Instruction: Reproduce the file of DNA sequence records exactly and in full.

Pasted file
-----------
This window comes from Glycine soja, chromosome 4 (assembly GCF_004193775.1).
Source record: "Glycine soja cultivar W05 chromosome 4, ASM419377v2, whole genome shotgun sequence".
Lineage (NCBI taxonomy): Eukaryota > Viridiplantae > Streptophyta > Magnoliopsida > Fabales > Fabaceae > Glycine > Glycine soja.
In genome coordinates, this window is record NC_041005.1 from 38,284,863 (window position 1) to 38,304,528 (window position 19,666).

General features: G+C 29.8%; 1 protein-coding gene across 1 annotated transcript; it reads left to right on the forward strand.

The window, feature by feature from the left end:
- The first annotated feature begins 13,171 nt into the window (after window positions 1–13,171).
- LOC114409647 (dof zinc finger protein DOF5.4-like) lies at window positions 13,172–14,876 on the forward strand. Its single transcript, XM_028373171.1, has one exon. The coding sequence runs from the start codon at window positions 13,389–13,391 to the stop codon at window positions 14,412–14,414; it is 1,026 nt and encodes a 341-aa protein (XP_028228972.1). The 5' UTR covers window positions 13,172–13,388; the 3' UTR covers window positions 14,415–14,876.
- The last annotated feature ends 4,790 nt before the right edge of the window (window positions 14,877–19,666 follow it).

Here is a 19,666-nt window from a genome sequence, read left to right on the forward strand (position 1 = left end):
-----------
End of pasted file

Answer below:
This window comes from Glycine soja, chromosome 4 (assembly GCF_004193775.1).
Source record: "Glycine soja cultivar W05 chromosome 4, ASM419377v2, whole genome shotgun sequence".
Lineage (NCBI taxonomy): Eukaryota > Viridiplantae > Streptophyta > Magnoliopsida > Fabales > Fabaceae > Glycine > Glycine soja.
In genome coordinates, this window is record NC_041005.1 from 38,284,863 (window position 1) to 38,304,528 (window position 19,666).

General features: G+C 29.8%; 1 protein-coding gene across 1 annotated transcript; it reads left to right on the forward strand.

The window, feature by feature from the left end:
- The first annotated feature begins 13,171 nt into the window (after window positions 1–13,171).
- LOC114409647 (dof zinc finger protein DOF5.4-like) lies at window positions 13,172–14,876 on the forward strand. Its single transcript, XM_028373171.1, has one exon. The coding sequence runs from the start codon at window positions 13,389–13,391 to the stop codon at window positions 14,412–14,414; it is 1,026 nt and encodes a 341-aa protein (XP_028228972.1). The 5' UTR covers window positions 13,172–13,388; the 3' UTR covers window positions 14,415–14,876.
- The last annotated feature ends 4,790 nt before the right edge of the window (window positions 14,877–19,666 follow it).

Here is a 19,666-nt window from a genome sequence, read left to right on the forward strand (position 1 = left end):